Food vs fuel: It's time for a rethink, feel experts
June, 03rd 2008
Well-known economists warned that the developed block such as the US and the EU would need to rethink their biofuel policy in order to restrain global food prices that soared in recent months.
"The food crisis has proved that people who thought that biofuels were a source of huge energy efficiency were wrong," says Chris Green, professor of economics at McGill University, Canada.
Mr Green was speaking on the sidelines of the Copenhagen Consensus 2008 (CC). Both the US and the EU have set targets of using bio-fuel mix of 25% and 20% by 2020, respectively.
Definitely, there are various reasons which have led to the current food crisis but economists agree that the diversion of farmland from producing crops to bio-fuels is amongst the more significant ones.
This shift can be traced back to excessive climate change scare and achieving energy efficiency. "In the first place, they should have never set such targets. I diverge substantially from the claims of IPCC WG III, which conclude that technologies needed to stabilise emissions are currently available or under development," said Mr Green.
Experts believe that using bio-fuels to achieve energy efficiency is a short-term solution and it isnt going to work. In his report, tabled at the CC, Mr Green stated, "In my view, the belief that the requisite technology is available and adequate to the challenge (IPCC, 2001) has badly distorted climate policy for more than a decade. It has not only contributed to virtually single-minded focus on near-term mitigation, but mitigation achieved by mandating emission-reduction targets. The commitments made not only lack credibility, but promote costly and ultimately futile attempts to achieve them."
Not that the short-term mitigation targets have shown results either. Considering the ethanol production in US, the overall CO2 balance has not reduced. Its only increasing. The US doesnt want to be energy-sufficient, it only wants to be energy-independent compared to the Middle East, said Francois Bourguignon, Director of Paris School of Economics and former chief economist of the World Bank. Mr Bourguignon is a member of the expert panel at CC.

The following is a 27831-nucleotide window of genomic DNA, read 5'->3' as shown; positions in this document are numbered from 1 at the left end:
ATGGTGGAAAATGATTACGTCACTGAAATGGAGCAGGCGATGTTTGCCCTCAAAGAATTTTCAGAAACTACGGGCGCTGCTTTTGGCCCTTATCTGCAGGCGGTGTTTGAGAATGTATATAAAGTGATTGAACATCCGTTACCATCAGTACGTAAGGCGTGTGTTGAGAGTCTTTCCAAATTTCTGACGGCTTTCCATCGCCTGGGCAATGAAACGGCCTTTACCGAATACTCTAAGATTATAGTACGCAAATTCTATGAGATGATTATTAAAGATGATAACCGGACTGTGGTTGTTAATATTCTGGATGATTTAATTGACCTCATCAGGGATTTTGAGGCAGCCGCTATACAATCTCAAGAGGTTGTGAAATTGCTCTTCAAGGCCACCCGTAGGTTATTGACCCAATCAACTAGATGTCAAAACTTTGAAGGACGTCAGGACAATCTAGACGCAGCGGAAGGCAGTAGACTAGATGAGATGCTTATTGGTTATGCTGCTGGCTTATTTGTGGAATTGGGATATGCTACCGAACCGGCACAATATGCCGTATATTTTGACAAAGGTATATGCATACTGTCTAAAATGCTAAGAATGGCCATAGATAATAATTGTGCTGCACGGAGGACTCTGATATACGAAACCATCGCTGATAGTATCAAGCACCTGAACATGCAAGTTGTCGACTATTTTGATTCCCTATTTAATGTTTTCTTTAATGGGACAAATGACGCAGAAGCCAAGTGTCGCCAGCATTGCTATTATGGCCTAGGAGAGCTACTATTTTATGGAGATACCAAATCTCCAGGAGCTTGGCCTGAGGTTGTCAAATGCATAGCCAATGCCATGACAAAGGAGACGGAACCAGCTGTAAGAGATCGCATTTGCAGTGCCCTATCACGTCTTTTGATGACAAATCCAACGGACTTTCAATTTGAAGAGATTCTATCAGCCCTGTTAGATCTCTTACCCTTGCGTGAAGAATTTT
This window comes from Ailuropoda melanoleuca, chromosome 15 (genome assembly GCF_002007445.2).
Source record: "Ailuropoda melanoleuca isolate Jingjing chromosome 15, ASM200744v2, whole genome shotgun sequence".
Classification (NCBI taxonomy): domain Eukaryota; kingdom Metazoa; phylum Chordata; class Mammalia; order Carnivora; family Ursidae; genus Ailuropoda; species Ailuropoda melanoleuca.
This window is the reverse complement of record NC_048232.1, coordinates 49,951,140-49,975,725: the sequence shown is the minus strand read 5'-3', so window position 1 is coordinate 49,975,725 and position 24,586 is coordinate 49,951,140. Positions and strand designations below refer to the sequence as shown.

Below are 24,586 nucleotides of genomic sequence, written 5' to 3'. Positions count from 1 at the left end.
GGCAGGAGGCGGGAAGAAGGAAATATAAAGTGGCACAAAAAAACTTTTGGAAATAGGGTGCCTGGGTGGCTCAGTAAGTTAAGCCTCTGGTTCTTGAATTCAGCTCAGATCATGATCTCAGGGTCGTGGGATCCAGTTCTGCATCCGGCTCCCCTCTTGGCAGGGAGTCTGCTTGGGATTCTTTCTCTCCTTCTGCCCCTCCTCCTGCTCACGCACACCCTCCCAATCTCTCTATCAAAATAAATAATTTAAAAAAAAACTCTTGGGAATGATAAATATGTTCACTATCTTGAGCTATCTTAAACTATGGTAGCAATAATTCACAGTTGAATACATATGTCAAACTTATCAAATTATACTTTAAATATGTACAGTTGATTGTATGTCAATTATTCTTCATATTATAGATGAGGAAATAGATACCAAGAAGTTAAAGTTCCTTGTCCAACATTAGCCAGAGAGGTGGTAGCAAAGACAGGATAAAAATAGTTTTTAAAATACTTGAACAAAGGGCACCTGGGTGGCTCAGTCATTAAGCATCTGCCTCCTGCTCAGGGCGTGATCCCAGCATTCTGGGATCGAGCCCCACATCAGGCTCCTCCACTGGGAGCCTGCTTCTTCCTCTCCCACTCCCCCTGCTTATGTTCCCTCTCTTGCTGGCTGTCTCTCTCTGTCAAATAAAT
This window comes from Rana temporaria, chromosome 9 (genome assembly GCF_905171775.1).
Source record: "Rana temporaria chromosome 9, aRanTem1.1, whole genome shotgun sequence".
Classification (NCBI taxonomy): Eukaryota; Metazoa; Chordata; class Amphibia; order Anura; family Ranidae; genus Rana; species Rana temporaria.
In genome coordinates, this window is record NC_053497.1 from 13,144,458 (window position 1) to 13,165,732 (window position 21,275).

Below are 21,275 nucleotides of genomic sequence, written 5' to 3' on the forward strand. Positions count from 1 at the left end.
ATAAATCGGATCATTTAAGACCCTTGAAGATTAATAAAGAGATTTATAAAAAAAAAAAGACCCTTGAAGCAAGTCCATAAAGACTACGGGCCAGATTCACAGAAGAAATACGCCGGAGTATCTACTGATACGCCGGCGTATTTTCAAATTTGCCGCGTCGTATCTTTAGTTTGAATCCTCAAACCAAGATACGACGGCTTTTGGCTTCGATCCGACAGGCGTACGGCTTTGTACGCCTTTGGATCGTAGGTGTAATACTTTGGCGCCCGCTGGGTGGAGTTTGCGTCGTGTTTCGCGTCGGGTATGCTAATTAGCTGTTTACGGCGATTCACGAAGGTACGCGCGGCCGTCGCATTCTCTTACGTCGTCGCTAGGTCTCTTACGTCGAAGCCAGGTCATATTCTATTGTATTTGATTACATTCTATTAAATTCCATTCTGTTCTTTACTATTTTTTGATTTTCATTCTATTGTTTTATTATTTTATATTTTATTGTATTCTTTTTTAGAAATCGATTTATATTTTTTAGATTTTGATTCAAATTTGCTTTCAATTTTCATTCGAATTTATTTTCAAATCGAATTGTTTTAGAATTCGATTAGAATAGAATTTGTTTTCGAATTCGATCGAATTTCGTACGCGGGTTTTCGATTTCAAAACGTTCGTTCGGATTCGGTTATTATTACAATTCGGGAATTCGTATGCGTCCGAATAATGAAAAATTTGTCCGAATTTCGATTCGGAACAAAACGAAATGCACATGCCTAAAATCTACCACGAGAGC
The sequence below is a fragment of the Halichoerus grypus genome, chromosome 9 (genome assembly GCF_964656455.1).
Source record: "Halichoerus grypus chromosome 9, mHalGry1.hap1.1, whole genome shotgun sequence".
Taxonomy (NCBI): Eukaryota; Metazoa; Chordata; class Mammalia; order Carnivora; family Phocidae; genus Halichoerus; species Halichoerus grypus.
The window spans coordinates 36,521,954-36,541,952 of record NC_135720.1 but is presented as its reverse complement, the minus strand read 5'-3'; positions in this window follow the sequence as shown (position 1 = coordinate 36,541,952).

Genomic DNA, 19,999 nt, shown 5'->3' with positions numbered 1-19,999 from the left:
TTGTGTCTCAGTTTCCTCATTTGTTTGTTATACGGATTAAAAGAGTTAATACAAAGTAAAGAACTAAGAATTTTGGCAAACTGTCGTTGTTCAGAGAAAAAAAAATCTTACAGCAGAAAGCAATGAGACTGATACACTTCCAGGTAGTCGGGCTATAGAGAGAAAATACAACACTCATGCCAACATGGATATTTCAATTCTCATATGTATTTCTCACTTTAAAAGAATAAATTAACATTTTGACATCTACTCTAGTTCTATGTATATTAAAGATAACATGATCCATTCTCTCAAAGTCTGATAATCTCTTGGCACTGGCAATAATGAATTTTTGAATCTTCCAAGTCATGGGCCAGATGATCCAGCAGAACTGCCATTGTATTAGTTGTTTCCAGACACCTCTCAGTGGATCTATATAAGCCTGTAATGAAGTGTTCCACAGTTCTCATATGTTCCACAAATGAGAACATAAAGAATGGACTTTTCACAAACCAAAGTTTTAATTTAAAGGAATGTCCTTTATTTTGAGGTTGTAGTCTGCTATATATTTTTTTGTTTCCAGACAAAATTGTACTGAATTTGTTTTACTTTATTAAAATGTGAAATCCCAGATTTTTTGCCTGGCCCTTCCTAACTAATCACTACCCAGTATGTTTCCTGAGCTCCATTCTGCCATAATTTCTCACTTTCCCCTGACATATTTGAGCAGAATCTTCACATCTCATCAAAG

While the US has passed the blame to the growth in India and China for the food crisis, experts believe that isnt a wise argument. There is nothing wrong with people consuming more in India and China, says Jagdish Bhagwati, University Professor at Columbia University.
Moreover, the fact that the consumption in India and China, specifically of meat, has increased is one of the less important reasons for the food crisis.
Mr Bhagwati believes that it is a combination of various other factors that has led to the crisis, most important being the shifting of crops from corn to bio-fuels, the drought in Australia and increase in consumption in India and China. Another factor is that the dollar is very weak so no currency seems like a big winner in times to come. As a result, people are moving from currency to commodities, said Mr Bhagwati.
In fact, Mr Bhagwati believed that Indias decision to ban rice exports was the right solution in the short term. Compared to GATT, its successor, the WTO, has no restrictions on export taxes. I believe the finance minister of India, Mr P Chidambaram, has taken the right step. However, export control is only a temporary solution, which is not advisable in the long run, he added.
Copenhagen Consensus 2008 is a project, where 40 international and prominent economists, including five nobel laureates are analysing and identifying the best solutions to 10 of the worlds biggest challenges. On May 30, the final prioritised list with the most effective solutions was announced.